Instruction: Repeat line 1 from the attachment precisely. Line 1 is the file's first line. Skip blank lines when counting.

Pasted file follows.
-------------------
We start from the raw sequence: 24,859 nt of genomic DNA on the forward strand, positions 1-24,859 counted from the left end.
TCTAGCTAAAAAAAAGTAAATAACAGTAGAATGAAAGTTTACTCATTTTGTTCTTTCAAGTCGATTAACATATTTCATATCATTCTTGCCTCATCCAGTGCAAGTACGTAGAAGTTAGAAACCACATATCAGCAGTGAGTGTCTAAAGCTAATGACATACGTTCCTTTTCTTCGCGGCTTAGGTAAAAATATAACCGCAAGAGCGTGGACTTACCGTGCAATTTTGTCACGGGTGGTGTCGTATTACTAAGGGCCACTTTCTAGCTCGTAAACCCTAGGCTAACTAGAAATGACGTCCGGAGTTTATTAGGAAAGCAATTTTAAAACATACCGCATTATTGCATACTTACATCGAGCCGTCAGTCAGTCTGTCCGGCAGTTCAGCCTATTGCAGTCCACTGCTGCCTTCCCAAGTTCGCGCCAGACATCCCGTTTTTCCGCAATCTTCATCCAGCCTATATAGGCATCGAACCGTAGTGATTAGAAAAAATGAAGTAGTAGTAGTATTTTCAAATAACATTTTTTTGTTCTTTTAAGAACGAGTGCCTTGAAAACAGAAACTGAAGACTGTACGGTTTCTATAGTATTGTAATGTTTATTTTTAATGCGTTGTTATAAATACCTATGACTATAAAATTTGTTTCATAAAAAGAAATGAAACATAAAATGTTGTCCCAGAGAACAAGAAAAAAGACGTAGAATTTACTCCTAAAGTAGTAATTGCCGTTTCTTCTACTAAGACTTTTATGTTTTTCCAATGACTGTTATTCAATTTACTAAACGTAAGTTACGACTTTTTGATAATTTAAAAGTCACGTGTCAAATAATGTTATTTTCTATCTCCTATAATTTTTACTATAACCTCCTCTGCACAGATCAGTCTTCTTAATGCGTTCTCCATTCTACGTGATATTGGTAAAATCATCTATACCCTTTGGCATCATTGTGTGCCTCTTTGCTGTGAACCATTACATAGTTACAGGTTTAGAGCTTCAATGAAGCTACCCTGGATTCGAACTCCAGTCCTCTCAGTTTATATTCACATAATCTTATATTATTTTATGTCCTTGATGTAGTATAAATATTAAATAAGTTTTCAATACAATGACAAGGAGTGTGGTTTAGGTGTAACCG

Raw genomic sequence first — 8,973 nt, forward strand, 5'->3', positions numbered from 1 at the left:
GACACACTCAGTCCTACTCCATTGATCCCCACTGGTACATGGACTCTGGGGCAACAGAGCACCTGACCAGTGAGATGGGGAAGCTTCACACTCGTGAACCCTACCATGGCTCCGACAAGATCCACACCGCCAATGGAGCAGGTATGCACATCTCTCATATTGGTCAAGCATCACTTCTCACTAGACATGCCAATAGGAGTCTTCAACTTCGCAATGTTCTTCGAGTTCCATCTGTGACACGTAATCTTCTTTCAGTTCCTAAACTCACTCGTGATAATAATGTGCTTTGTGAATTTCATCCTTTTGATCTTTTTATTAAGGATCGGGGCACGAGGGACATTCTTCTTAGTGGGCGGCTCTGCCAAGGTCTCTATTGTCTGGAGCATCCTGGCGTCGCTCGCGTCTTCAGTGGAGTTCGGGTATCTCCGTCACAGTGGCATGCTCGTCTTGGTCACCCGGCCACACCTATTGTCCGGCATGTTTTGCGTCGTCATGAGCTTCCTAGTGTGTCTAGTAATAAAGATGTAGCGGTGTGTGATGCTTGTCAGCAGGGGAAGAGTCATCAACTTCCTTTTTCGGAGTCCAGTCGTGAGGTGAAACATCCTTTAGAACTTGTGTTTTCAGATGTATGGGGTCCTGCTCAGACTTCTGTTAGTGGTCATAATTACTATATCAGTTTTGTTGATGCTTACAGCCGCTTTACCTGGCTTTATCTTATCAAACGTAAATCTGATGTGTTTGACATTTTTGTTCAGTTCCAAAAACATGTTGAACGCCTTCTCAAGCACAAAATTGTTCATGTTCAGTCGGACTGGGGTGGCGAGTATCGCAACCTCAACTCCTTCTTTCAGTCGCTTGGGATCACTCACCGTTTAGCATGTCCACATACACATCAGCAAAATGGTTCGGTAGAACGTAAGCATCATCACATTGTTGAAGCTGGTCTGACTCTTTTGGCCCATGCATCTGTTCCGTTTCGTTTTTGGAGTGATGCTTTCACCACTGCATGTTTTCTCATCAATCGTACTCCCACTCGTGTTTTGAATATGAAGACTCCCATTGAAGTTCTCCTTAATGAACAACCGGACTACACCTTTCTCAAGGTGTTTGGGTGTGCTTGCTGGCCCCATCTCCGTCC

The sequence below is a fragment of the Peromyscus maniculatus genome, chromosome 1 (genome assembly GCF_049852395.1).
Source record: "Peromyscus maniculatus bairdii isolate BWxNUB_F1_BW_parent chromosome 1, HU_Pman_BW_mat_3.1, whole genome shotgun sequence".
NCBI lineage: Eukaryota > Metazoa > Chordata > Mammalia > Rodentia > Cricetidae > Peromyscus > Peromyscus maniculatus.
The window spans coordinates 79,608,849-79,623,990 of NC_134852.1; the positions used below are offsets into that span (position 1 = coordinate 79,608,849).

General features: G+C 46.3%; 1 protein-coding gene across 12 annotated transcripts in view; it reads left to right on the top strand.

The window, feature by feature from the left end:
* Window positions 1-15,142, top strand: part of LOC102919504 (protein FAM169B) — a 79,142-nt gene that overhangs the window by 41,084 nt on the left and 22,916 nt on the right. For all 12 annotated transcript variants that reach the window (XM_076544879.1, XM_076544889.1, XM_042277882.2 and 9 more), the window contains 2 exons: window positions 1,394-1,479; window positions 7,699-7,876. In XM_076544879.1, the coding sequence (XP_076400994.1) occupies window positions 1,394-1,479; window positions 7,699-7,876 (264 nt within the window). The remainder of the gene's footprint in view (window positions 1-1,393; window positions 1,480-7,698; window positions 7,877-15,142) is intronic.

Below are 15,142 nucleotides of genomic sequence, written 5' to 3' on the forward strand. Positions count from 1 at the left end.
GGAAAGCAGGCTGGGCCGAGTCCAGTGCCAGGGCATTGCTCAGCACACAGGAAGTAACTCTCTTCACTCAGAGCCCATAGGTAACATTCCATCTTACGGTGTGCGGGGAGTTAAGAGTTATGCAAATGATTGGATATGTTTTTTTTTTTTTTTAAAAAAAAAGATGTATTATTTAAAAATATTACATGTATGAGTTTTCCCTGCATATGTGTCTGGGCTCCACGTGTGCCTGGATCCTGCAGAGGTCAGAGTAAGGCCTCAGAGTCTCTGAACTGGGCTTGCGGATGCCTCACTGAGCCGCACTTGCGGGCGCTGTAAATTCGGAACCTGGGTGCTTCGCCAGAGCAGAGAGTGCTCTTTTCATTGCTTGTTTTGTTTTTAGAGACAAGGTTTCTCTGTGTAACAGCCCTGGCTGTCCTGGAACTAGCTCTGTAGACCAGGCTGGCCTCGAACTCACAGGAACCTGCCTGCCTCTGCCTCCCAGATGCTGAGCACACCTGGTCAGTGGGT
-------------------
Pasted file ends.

We start from the raw sequence: 24,859 nt of genomic DNA on the forward strand, positions 1-24,859 counted from the left end.